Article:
…And the World:
We begin today in Great Britain, where the Labour party is undergoing soul-searching as Conservative Prime Minister David Cameron unveils the first all-Tory cabinet in 18 years. Cameron’s party won a surprising majority in last week’s election and the heads rolled in Labour and the Tories one-time coalition partners, the Liberal Democrats. The xenophobic Ukip party leader, Nigel Farage, also signaled he would leave leadership, but has since withdrawn his resignation. Meanwhile, as Labour begins the process of picking a new leader, the campaign its former leader, Ed Miliband, received a thrashing from the man Ed defeated in the 2010 leadership contest: brother David Miliband.
In Israel, forming a coalition is hard to do. Prime Minister Benjamin Netanyahu narrowly met last week’s deadline to form a coalition (supported by 61 of 120 Knesset members) but getting his new government through parliament is proving difficult. Members of the Opposition are opposed to Bibi’s plans to expand the size of the cabinet, although the courts have stepped back from freezing the bill to expand the cabinet itself. Netanyahu insists he wants to expand his government to include some opposition parties, but so far the biggest one, the Zionist Union, is not biting. Though Haaretz’s Chemi Shalev warns the left that Israelis may not blame Bibi for his government’s failures.
Australian Prime Minister Tony Abbott appears to be rolling back a parental leave bill that actually expanded women’s participation in the workforce.
The Saudi king is skipping President Barack Obama’s Camp David security summit with Middle Eastern countries.
Poland’s presidential election is going to a runoff after the opposition party wins the most votes in the first round.
The resignation of Guatemala’s Vice-President is a window into the country’s politics.
Secretary of State John Kerry is set to meet with Russian President Vladimir Putin to talk about Syria.
As the battle over the Trans-Pacific Partnership rolls on, so does the rift between President Barack Obama and Senator Elizabeth Warren over the issue.
After much jousting, Democratic Governor Dannel Malloy and legislative Democrats begin talks on the budget.
The New York Times writes about how New York Senate leader Dean Skelos has lost his hold on the chamber in Albany, as well as a profile of his son, Adam. Both are accused of corruption in federal court. The Daily News rummages through the skeletons in the Senate’s closet. Elsewhere, Governor Andrew Cuomo orders new protections for nail salon workers after two-part series in the paper.
Hillary Clinton is watching her back during the Democratic primary.
The State of Things:
Gov. Charlie Baker put on a full-court press to push his control board for the MBTA during a legislative hearing on a bill to address the transit agency’s problems, even as the Carmen’s Union rallied against Baker’s proposal.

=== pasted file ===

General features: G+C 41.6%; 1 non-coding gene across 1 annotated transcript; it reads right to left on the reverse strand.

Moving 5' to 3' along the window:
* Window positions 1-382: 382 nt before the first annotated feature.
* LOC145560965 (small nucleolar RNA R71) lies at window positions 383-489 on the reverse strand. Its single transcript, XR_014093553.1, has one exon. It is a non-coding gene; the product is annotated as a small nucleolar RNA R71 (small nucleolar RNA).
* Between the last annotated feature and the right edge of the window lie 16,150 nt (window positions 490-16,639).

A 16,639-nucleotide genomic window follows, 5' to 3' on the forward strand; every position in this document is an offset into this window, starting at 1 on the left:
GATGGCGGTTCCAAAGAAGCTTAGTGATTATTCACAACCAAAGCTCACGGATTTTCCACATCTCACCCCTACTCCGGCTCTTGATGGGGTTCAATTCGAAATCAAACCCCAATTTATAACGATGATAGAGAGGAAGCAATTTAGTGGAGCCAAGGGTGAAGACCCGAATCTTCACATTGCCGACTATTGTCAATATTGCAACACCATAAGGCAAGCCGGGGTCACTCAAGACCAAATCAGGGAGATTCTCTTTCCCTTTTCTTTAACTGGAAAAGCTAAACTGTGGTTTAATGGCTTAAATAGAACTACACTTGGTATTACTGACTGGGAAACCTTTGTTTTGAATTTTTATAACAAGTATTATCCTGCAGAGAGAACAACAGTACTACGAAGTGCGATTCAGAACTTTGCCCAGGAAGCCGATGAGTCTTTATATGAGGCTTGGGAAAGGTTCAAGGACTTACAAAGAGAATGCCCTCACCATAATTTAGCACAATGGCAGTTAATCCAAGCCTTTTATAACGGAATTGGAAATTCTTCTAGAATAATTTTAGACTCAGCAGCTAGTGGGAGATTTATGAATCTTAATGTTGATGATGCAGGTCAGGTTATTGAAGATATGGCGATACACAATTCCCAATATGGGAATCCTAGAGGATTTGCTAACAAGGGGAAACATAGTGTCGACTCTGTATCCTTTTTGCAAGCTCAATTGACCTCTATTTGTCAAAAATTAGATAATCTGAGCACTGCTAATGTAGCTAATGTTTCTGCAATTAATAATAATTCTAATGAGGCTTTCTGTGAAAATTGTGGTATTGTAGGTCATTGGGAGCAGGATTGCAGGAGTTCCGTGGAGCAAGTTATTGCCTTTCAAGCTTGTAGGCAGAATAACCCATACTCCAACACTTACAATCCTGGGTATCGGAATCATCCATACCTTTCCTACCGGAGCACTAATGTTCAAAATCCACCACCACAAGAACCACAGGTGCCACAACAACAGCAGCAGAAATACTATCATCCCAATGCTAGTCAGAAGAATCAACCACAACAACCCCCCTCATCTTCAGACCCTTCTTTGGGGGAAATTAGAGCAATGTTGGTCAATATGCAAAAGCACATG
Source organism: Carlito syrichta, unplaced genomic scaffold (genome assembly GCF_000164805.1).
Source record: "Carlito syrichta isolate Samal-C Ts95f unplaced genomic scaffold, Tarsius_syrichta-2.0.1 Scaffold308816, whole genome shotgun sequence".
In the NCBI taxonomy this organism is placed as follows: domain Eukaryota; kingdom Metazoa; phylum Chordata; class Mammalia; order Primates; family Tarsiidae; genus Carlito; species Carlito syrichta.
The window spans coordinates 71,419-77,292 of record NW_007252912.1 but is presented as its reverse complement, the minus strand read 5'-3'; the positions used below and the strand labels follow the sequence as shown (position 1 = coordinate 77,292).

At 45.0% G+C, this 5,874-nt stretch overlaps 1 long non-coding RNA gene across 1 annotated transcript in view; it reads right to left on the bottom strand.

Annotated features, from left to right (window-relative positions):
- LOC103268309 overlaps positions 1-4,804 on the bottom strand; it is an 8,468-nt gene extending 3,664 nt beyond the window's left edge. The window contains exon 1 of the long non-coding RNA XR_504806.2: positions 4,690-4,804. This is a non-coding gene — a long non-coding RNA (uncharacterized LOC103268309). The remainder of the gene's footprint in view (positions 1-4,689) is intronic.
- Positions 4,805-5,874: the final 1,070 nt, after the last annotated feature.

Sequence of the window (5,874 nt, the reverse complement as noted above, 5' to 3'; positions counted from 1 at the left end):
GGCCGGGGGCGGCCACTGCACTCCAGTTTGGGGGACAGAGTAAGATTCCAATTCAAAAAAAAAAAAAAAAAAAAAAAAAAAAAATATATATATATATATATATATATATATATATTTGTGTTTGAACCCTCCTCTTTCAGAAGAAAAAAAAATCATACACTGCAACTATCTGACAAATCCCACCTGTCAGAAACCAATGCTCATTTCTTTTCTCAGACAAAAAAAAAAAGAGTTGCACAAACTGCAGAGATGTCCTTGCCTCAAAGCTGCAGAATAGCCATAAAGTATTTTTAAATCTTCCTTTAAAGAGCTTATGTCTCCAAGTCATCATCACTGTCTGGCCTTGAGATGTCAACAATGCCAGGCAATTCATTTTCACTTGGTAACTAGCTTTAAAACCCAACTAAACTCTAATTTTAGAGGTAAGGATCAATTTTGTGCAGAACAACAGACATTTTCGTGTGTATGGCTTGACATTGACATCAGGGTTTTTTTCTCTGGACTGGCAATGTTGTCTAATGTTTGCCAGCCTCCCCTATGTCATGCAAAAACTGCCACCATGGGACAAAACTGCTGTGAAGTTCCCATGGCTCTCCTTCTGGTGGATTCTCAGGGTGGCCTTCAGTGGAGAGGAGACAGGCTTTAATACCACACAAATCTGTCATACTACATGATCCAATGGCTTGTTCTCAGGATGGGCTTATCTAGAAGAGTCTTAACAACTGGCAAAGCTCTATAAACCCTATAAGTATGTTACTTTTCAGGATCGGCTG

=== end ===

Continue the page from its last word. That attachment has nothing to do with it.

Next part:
Worcester’s city budget set to be released tomorrow.
Proposed changes to Holyoke’s financial departments make for confusion over whether and who would fill the Treasurer’s post on a permanent basis.
In the Longmeadows: Longmeadow Town Manager Stephen Crane received mixed reviews, while East Longmeadow’s Select Board begins the process of looking for an interim administrator after their last one took a position with Wilbraham.
The Fourth Estatements:
The parent company of The Los Angeles Times, Tribune Publishing, is purchasing the U-T San Diego, formerly the Union-Tribune and expanding further into Southern California. San Diego civic leaders are cautiously hopeful about the acquisition, which appears to follow attempts to blaze a large path into the digital realm.
Not everyone is pleased with Sarno’s budget, however.
Stephanie Barry at The Republican profiles mayoral candidate Sal Circosta, namely the confluence of his personal and religious lives. For discerning readers it is worth a read—both on the substance and for the language used.
The schools receive a state senatorial visit.
Boston Mayor Marty Walsh’s new effort to assemble a citywide planning document is remarkable, in part, because the city has gone without one for so long. However, Walsh’s administration is also actively reaching out to the public in a broad, tech-savvy way. This is in stark contrast to the clubby practices of the Boston Redevelopment Authority. Success requires buy-in from residents. It also stands, by implication, as a damning indictment of those in Massachusetts cities who remains in the dark ages of civic engagement. Today we award the tweet prize to “Mahty” for not only inviting the public to participate (this is often required by law), but for utilizing an interactive digital approach to reach as many Bostonian as possible.
— Mayor Marty Walsh (@marty_walsh) May 8, 2015